The University of Illinois has announced that Kenneth Howell will be reinstated to teach his class this fall on Catholicism, the Chicago Tribune and Inside Higher Ed report.
The decision to end the Catholic Church's control over a course on Catholicism at a public university is unquestionably correct. The bigger question that remains is, should the person hired by the Catholic Church under this illegitimate relationship remain in place as the teacher of the class, particularly when there are academic freedom concerns about his termination? I am troubled by the fact that the administration is declaring Howell to be the teacher of the course before a committee investigating the case has reported. We do not really know, despite all the suspicions, whether Howell was legitimately removed from his post, since we do not know the reasons. However, I think the administration's is both wise and justified, both because of the political pressure and out of fairness to the students and teachers who wish to prepare for the fall semester. And no guarantee of future teaching can be made, nor should it be.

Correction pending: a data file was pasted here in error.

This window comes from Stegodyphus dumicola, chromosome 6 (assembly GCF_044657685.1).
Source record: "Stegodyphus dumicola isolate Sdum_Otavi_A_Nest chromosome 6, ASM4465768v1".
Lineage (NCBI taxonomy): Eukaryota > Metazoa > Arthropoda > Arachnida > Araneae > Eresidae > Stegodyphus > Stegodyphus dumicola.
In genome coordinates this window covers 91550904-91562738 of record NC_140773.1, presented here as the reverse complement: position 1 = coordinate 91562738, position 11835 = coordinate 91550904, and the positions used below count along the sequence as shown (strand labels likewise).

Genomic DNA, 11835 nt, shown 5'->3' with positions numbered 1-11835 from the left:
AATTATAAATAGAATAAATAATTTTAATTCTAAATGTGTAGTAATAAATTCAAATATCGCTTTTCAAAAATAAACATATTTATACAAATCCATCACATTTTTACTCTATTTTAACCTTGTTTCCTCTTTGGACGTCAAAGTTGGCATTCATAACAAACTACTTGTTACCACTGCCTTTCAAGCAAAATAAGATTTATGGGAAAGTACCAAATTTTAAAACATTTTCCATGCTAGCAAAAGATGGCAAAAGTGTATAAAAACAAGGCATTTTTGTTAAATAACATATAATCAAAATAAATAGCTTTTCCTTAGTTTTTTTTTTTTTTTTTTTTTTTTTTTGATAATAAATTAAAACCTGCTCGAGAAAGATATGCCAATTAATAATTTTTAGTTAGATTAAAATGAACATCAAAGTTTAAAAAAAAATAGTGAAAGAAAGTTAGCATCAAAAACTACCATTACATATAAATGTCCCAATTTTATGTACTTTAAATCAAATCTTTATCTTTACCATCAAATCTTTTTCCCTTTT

I think the University of Illinois deserves praise for its decision: in response to an allegation of an academic freedom violation against an adjunct, it quickly appointed a faculty committee to investigate. In response to a long-standing practice that violated academic standards, it quickly followed a faculty committee's recommendation to end it. Many other universities would do well to state clear policies that any teacher (tenured, adjunct, or graduate assistant) can file a complaint about academic freedom and have it taken seriously and investigated.
There is only one more thing that the University of Illinois and other colleges should do: require that when an adjunct's contract is not renewed, that adequate reasons are given for the decision. This would help protect adjuncts against arbitrary firings.